I found that the truly best players, both girls and boys teams and sports were the kids who had a passion for the sport and competition. They also usually had more laid back parents who gave them opportunities to experiment as young kids to play different sports and other activities and let the kids decide what they wanted to focus on. The kid drove the activities/sports they were active in. They were natural leaders and usually quite happy people. They were kind and inclusive. Some of the kids were actually better role models than the parents. These were also usually smart kids who went on to do well in college and in life. Most of these kids are now in their early 30’s.
Crazy. I was just thinking about this the other day. I played soccer (and lots of other sports growing up) because I loved it. It was fun and gave me a release from other things going on e.g. school pressures. It was that joy that inspired me to play at higher levels, then into my late 30’s. I worry that today’s sports experiences are a reflection of society as a whole where excellence is expected, failure is not an option, criticism is rampant and performance is sought over pleasure. There has to be a mix in here somewhere that gets it right. Go Tommy G!
Thx for the article Dan! Coach Woog is too humble to mention that I’ve dedicated the book to him, along with three other coaches — Coach John Chacho, Coach Albie Loeffler and Coach Jeff Lea — who taught me everything I used to know about soccer, and did it the right way. -Tg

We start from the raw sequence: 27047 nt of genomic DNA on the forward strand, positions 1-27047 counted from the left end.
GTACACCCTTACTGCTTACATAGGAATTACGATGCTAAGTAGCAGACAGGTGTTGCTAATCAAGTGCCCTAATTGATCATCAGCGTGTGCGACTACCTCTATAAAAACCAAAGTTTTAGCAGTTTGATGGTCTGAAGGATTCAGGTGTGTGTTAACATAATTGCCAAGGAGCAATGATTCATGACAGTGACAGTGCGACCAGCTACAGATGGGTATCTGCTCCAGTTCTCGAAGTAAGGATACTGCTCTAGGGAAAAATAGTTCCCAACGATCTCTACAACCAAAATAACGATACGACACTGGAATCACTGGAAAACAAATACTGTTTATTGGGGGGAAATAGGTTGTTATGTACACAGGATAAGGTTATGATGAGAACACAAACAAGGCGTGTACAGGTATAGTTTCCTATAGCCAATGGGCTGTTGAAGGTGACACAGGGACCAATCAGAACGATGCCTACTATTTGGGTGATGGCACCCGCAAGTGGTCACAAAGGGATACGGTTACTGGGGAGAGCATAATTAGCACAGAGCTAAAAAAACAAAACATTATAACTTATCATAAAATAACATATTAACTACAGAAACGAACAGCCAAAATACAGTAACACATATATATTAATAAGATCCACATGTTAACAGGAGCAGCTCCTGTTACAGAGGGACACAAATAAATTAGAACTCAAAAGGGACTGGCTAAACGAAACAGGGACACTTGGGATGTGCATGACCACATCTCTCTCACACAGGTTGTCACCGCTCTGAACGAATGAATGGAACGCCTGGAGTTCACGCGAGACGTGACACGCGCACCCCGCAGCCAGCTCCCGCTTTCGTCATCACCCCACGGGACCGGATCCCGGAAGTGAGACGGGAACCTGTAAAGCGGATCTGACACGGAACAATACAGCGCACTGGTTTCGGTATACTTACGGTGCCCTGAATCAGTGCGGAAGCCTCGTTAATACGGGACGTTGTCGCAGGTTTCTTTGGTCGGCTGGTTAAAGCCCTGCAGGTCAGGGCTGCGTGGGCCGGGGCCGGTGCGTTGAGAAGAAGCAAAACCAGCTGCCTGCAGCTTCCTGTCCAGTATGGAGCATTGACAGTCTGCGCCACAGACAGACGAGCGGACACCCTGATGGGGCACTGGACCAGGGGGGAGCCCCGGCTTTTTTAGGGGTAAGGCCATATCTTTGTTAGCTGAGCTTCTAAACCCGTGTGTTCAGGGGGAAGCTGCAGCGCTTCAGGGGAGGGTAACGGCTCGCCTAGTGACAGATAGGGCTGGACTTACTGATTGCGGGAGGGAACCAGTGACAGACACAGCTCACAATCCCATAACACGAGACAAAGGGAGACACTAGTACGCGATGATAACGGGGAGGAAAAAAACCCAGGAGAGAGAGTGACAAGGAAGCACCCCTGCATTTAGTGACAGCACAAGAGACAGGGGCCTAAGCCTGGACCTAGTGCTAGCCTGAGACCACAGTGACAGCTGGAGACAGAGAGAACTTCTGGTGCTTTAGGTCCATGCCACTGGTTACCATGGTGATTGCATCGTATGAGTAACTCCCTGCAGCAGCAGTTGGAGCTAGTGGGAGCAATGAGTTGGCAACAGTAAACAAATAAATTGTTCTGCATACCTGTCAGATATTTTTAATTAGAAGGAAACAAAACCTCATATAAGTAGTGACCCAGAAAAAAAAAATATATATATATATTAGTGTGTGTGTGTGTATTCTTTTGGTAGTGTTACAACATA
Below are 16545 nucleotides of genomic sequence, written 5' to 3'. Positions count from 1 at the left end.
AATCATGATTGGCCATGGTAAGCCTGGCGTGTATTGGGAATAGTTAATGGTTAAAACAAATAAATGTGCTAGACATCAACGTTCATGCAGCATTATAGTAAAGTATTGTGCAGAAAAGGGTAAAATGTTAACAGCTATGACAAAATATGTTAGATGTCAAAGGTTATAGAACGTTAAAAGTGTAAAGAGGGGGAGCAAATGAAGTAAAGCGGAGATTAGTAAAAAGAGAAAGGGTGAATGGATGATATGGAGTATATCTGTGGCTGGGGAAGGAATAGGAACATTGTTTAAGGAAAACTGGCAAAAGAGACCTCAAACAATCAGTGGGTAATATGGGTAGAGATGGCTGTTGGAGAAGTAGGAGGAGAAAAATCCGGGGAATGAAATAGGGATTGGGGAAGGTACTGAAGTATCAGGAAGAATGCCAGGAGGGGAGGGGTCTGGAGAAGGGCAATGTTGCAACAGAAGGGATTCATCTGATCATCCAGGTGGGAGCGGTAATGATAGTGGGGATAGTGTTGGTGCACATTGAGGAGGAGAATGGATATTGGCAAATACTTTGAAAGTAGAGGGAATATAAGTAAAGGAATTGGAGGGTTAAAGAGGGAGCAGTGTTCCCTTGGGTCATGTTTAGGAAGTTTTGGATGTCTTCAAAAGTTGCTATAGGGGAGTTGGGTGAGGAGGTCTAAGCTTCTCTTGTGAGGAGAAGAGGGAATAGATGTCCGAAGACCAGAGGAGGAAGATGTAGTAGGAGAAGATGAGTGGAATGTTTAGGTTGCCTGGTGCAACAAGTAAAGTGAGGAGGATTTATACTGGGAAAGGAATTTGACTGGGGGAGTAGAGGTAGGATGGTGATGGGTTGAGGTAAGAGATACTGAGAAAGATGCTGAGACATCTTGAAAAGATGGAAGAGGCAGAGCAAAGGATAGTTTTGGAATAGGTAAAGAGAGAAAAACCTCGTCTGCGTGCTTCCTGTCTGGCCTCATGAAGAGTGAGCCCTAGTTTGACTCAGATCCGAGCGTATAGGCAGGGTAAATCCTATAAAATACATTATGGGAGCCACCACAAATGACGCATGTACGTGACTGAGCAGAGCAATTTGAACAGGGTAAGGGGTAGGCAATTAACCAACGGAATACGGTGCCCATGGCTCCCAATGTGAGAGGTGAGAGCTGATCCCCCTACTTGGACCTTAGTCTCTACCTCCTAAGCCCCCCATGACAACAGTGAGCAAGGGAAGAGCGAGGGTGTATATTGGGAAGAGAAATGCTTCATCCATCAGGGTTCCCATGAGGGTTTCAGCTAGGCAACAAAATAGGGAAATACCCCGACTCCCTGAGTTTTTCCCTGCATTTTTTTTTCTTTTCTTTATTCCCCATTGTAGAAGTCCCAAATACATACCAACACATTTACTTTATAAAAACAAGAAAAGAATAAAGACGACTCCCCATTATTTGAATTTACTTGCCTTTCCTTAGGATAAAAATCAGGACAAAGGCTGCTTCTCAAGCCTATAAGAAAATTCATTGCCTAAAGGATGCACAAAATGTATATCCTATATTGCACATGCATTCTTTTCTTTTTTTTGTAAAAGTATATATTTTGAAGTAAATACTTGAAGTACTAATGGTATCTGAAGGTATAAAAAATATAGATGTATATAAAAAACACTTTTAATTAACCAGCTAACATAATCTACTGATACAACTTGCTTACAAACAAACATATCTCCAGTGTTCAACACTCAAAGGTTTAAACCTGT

Thanks, Tommy. I am in great company — and stand on the shoulders of giants.
I don’t remember Tommy but based on the pictures, he and Dan could pass as brothers. Certainly they have lived parallel paths.
As a parent and an educator, these sound like wonderful books with an incredibly important and timely message. Thank you Mr. Greenwald — I’m hoping you might be able to come up with a companion which can become required reading for coaches, parents and spectators!
Mr. Greenwood is spot on. I played every sport in NYC , hockey on roller skates and all the other sports could be played in the park or the streets. I’m glad I’m old.
So proud to call you a “forever” teammate TG! Perspective is so key here and you have always been the best at making sense of complicated crap. Passing it on…and I love the books dedications, four coaches in my personal Hall of Fame with you!